On September 14, 2001, three days after the 9/11 terrorist attacks, Americans observed a National Day of Prayer. President George W. Bush’s proclamation establishing the day cites Matthew 5:4, “Blessed are those who mourn, for they shall be comforted.” I remember the comforting effect of a nation gathering to grieve, as vigils and prayer services were held from the National Cathedral to the one I attended at my home parish in suburban Detroit. At the same time, because I was freshly graduated from college and exploring a call to ordained ministry, I was deeply curious about what faith leaders would say at such a horrible moment. I thought there would be healing words of sympathy for the victims and their families—and there were. I thought there would be reassurances of God’s presence in our times of need—and there were those too.

I also thought there would be a strong message that this was our time as people of faith to put our values to the test and to be advocates for peace—but there were not.

A few verses deeper into Matthew 5, Jesus says, “love your enemies and pray for those who persecute you.” This is one of the most difficult of spiritual teachings, and yet 17 years after the tragedy of 9/11, it is time to ask: Would we be better off today had we sought to love our enemies and not destroy them?

Loving one’s enemies is not the same as excusing their actions. The attacks on 9/11 were a terrible sin, and almost two decades later, Americans must give thanks to the smart and brave people who strive every day to keep us safe from similar tragedies.

But in spite of trillions of dollars spent and the massive mobilization of the US government, we have yet to see ultimate victory in the “war on terror”—and it should now be clear that we never will. This war on a concept, rather than a traditional adversary, was launched on the premise that the defeat of external enemies would be both retributive justice and prevention of future threats. Yet the most measurable results of this many-fronted war are some 8,000 American military casualties, the rise of ISIS and a monstrous Syrian regime, and continuing instability in Baghdad and Kabul. This has always been a war that could only yield suffering without the hope of victory, waged at the cost of, among other things, almost 200,000 civilians who could hardly be called enemies.

The unrelenting mentality of entrenched conflict against a permanent enemy has also infected American domestic life and is at least in part responsible for the bitter political and cultural divide in Western society today. Over time, the thirst for retribution that took hold after 9/11 has entrenched itself within American society to the point that we are convinced of the presence of enemies within. As a candidate, President Trump ran on a platform of curbing foreign military intervention while leading chants of “lock her up” against his opponent. Roughly half of Americans who identify as Republicans or Democrats say they are “afraid” of the opposite party. The Michigan neighborhood where I attended the vigil service after 9/11 is today blanketed in menacing signs emblazoned with a military helicopter, the campaign graphic identity for Republican senate candidate John James.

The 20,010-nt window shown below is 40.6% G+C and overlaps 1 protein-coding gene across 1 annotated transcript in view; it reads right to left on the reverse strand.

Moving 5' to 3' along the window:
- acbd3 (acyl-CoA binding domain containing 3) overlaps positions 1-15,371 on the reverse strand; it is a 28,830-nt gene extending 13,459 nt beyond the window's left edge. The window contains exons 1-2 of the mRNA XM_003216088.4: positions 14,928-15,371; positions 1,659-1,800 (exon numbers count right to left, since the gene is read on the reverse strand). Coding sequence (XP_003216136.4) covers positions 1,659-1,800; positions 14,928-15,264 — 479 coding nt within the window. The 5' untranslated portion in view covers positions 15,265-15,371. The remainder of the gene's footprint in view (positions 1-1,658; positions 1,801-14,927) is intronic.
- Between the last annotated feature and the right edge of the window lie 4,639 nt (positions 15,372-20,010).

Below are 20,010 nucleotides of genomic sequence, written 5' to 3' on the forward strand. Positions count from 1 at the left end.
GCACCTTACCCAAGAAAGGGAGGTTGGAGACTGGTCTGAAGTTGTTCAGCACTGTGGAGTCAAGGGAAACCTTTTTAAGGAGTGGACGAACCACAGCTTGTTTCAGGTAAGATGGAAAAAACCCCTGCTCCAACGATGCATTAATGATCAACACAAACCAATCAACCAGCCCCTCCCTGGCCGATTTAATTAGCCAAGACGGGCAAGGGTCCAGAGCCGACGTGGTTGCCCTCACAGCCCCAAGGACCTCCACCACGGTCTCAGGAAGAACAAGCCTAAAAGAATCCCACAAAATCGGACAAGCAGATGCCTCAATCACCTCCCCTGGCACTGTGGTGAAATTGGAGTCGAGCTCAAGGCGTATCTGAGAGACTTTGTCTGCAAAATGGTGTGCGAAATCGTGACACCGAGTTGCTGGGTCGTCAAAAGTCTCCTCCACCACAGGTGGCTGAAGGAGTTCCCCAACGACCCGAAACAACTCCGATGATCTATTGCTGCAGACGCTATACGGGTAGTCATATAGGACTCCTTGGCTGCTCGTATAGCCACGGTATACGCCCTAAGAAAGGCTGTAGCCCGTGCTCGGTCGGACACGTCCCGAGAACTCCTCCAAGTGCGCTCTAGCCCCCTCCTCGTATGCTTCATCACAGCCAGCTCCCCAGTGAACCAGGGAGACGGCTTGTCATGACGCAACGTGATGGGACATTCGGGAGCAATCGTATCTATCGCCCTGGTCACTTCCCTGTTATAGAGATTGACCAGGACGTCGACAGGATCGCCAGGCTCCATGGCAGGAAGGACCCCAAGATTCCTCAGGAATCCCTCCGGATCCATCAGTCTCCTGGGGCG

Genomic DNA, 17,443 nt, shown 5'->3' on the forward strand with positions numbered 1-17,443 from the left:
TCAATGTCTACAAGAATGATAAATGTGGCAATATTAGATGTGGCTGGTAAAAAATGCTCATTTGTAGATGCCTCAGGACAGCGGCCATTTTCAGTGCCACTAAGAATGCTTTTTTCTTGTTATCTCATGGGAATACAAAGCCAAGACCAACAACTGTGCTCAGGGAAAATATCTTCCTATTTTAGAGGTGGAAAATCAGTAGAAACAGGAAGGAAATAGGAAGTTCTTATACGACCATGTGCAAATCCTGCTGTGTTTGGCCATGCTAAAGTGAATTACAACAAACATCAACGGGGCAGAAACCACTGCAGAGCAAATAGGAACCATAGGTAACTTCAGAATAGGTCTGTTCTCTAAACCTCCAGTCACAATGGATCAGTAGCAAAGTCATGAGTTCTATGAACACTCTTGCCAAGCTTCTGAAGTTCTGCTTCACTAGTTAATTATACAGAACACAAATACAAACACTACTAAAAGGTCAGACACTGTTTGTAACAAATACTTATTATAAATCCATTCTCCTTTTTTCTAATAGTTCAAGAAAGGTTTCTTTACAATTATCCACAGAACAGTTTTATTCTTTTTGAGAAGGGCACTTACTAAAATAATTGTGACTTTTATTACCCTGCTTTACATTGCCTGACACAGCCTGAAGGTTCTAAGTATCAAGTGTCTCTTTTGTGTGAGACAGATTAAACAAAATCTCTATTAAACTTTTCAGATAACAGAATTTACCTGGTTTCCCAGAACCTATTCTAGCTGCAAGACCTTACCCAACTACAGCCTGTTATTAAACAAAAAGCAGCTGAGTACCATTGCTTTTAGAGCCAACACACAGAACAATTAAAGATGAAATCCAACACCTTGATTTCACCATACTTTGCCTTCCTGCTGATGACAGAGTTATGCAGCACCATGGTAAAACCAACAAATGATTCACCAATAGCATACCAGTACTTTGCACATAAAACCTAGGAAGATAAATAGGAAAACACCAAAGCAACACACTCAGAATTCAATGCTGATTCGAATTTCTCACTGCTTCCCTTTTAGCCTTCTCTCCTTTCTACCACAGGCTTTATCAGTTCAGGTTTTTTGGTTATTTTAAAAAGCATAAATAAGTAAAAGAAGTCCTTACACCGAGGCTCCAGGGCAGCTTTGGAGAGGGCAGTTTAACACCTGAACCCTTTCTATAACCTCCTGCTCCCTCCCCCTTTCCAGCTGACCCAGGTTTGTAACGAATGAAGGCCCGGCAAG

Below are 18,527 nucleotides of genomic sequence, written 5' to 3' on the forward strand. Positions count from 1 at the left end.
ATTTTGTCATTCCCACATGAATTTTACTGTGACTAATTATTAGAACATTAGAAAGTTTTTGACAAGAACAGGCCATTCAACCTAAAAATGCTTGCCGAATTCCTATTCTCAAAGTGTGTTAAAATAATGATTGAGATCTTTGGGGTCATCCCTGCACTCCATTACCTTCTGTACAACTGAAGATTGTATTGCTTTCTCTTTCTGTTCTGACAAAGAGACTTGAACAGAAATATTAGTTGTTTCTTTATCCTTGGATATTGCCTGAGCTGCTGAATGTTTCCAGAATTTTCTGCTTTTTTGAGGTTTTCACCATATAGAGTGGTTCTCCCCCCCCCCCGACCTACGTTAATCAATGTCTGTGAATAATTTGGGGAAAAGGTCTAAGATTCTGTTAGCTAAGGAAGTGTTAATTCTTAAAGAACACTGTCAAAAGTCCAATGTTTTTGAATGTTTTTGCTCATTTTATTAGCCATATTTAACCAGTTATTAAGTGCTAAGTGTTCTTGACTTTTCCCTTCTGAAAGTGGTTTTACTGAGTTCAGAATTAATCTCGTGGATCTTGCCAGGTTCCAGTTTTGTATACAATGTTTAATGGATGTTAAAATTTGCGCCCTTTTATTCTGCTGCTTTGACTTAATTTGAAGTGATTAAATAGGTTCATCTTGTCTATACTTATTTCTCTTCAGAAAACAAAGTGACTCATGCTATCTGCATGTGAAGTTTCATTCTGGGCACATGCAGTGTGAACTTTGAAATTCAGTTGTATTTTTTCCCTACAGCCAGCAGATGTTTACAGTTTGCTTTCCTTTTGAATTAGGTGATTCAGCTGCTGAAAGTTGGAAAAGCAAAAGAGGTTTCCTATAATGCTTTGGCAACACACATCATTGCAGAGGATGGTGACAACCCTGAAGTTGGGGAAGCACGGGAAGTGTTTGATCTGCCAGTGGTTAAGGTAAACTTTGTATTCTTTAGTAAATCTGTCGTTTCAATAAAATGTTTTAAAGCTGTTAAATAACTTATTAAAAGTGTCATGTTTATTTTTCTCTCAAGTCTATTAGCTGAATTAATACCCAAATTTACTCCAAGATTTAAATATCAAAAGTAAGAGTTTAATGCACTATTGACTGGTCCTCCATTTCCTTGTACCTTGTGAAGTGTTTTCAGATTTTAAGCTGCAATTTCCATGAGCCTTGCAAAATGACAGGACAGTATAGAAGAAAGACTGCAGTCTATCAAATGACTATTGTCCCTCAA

There is also an eerie global correlation between a country’s willingness to embrace violence against the “enemy” post-9/11 and the impact on its domestic life. In 2003, the Bush administration attempted to assemble a “coalition of the willing” to fight alongside the United States in Iraq. Today, most of the major trans-Atlantic powers that joined the war (the UK, Italy, Poland, Hungary, Turkey) are, like the United States, governed by an isolationist party or a coalition skeptical of immigration, globalism, and/or minorities. By contrast, the major powers that opted out (Canada, France, Germany) have governments that are struggling to maintain a world order based on multilateralism and pluralism.

If we are still suffering from an unwise response to 9/11, how do we right the ethical wrongs of the past? The answer is not simple and will require hard work—but nothing more difficult or painful than the heart-rending loss of life and human suffering that has masqueraded as a solution for the past 17 years. We have become entitled in this century to demand neat solutions to deep problems, slogans and sound bites that soothe and seduce. What will be necessary instead is what the ancient Greeks called “metanoia,” or a full conversion of the heart. The root forces driving the current crisis in our national life are moral and spiritual ones; it is only moral and spiritual remedies that will quell them. We must be converted to a real and true love of all people, beginning with those who are most difficult to love.

We must believe there is still more we have to learn from the tragedy of the 9/11 victims. Our sympathy for them must extend to the suffering of those who are not our own. We must strive to find a basic common understanding with those opposed to us—not in order to condone their actions or opinions, but to witness to the oneness of humanity. We must pray for or wish our enemies well, knowing—even if they don’t—that our fates are inexorably linked. We must be as concerned for the children of the countries we have invaded or the counties that vote against our preferred party as we are for our own. Otherwise, those same children will perpetuate our own failures and miss the precious opportunity to love one another as we have so ostentatiously done.

Seventeen years ago, I was a young man. I have lived my entire adulthood in the unrelenting climate of hatred and violence our society has chosen to perpetuate since then. Today, on this sad anniversary, I choose a different path—a path of peace, healing, and sanity. Wars will rage and rulers will come and go. But none of this can ever prevent me from loving my enemy. Nor need it prevent you.